Fannie, Freddie clearing refis with energy improvementsSONOMA COUNTY – Threatened with being shut down by mortgage purchasers Fannie Mae and Freddie Mac, Sonoma County’s Property Assessed Clean Energy program SCEIP is finding its way toward a model that could assure its survival, according to Sonoma County Treasurer and Tax Collector Rodney Dole.
The evolving method of operation, which allows Fannie Mae and Freddie Mac to take over the financing without a mortgage-trumping tax lien in place, is working to the advantage of homeowners, buyers and the county tax coffers, he said.
PACE districts are created for the purpose of advancing funds for the installation of energy-saving upgrades to homes and businesses, allowing property owners to pay off the upgrade costs gradually through assessments to their property tax.
The Sonoma County Energy Independence Program (SCEIP) was the first county-wide PACE district to be formed in the U.S. All other city and county PACE programs have shut down or suspended activities in light of negative guidance from the Federal Housing Finance Agency.
“Although Fannie and Freddie have refused to purchase mortgages with a PACE lien in place, they haven’t objected to appraisals of properties, and appraisals are significantly higher with energy upgrades in place,” said Mr. Dole.
Unless the property is worth less than its mortgage, Fannie and Freddie are willing to take loans in which the assessments are paid off and rolled into the principal.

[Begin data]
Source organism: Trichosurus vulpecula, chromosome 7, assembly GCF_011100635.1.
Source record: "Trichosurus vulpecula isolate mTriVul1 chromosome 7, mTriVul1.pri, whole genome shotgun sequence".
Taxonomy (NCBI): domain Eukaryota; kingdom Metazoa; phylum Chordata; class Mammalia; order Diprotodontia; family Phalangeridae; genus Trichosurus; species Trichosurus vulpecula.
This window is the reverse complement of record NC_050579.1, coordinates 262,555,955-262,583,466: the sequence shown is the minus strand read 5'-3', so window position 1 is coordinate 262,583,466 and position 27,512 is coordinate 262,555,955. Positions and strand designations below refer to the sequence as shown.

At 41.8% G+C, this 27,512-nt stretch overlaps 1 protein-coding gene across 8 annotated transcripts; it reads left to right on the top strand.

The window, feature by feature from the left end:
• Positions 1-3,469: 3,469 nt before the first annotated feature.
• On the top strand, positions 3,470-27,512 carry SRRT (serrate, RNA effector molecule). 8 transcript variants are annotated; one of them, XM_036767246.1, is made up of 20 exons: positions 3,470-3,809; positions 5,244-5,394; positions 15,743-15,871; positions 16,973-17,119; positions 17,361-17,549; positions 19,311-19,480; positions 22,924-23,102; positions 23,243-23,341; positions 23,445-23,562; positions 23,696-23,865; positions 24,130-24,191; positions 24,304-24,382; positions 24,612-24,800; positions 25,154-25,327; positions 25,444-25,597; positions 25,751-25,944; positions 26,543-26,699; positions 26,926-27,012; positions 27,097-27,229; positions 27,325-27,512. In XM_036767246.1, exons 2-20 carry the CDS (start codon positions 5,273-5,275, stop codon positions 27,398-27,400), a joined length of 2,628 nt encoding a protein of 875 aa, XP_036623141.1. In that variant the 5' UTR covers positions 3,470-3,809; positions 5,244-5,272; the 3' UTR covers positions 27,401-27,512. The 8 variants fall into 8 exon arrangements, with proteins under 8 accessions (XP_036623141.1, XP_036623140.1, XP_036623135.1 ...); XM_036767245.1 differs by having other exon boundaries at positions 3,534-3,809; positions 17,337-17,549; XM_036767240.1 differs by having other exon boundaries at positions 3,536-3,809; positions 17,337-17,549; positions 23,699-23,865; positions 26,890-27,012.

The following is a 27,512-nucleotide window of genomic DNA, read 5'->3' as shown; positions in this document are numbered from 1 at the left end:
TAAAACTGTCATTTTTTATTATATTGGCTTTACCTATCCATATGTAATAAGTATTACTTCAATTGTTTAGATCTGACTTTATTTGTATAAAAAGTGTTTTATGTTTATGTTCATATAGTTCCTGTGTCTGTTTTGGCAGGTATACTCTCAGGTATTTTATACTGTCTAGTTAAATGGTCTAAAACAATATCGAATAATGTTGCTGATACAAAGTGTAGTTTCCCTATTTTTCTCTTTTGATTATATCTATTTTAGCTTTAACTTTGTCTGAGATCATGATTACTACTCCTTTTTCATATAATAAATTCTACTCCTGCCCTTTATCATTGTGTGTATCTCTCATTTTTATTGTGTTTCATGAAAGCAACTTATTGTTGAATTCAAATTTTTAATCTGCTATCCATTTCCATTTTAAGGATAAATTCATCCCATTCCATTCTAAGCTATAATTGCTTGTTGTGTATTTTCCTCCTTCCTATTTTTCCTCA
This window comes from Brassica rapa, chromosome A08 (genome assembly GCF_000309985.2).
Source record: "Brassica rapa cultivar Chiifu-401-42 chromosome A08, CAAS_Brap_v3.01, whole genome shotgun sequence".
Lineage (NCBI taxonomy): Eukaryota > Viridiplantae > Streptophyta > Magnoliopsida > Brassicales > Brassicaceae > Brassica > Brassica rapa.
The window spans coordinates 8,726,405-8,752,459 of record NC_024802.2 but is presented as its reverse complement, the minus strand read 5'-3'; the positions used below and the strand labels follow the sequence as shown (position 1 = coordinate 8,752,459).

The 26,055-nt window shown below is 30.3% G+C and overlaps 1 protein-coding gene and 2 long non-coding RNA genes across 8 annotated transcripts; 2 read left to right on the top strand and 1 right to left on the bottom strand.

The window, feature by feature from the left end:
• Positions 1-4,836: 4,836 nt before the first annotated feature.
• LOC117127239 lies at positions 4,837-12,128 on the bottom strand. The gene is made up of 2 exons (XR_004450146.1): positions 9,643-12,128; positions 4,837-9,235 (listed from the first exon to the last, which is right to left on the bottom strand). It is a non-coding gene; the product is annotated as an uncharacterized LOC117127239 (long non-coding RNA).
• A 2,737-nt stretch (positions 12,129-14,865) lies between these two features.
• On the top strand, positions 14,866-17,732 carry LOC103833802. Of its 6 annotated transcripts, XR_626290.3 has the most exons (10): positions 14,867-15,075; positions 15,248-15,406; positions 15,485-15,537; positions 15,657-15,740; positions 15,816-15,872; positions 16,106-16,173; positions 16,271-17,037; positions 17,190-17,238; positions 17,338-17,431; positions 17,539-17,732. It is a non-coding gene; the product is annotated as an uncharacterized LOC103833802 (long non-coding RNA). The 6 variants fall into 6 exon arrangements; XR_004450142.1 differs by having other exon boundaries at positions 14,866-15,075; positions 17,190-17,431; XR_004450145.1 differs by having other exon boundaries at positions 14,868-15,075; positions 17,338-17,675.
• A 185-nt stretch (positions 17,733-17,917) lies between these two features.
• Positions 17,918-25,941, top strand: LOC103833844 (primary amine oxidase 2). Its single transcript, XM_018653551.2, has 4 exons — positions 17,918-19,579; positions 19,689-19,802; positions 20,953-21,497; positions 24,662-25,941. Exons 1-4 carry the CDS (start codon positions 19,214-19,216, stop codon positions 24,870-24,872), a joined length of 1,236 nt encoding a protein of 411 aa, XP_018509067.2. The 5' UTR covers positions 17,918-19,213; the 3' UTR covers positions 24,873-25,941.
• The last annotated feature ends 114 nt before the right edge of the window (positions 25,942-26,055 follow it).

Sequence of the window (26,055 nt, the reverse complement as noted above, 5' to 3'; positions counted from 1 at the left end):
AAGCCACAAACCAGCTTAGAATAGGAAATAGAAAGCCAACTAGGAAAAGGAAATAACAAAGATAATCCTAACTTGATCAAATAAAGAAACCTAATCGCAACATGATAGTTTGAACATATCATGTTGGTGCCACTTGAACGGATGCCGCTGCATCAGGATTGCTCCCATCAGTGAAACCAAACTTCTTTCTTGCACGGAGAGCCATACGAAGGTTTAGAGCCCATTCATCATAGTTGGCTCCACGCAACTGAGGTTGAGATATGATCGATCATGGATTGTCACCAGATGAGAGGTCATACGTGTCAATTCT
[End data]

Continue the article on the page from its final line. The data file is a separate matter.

“Fannie and Freddie get a larger mortgage than they would have without the improvements; home buyers and refinancers pay lower rates; and the county gains the advantage of more property taxes in its coffers,” he said.
About two dozen properties have paid off assessments early and refinanced.
SCEIP crafters didn’t envision this scenario – the original intent was to borrow money at 3 percent, lend it out at 7 percent for a 20-year period, and sell bonds to fill up the well with investment funds.
SCEIP still intends to sell bonds; the difference is the length of time buyers can hold them. With the assessments being paid off more rapidly than expected, SCEIP has become more of a bridge funder than a long-term lender.
“But if the property owners pay our 7 percent for only one year, we’ve made back our money, and we don’t have the processing costs of a long-term holding,” said Mr. Dole.
The bonds may be harder to sell, but he believes they still will represent good value and low risk.
“It’ll be our task to educate bond buyers to a new kind of bond,” he said.
SCEIP has asked the county for and been granted the ability to withdraw $15 million from the county’s pooled investment fund to put toward the purchase of SCEIP bonds to fund applications currently in progress.
Supervisors also approved SCEIP to receive a $3 million grant from the state. Most will go toward implementing the energy audit program and marketing the bonds. The rest will be used to assemble a PACE replication start-up model for residences.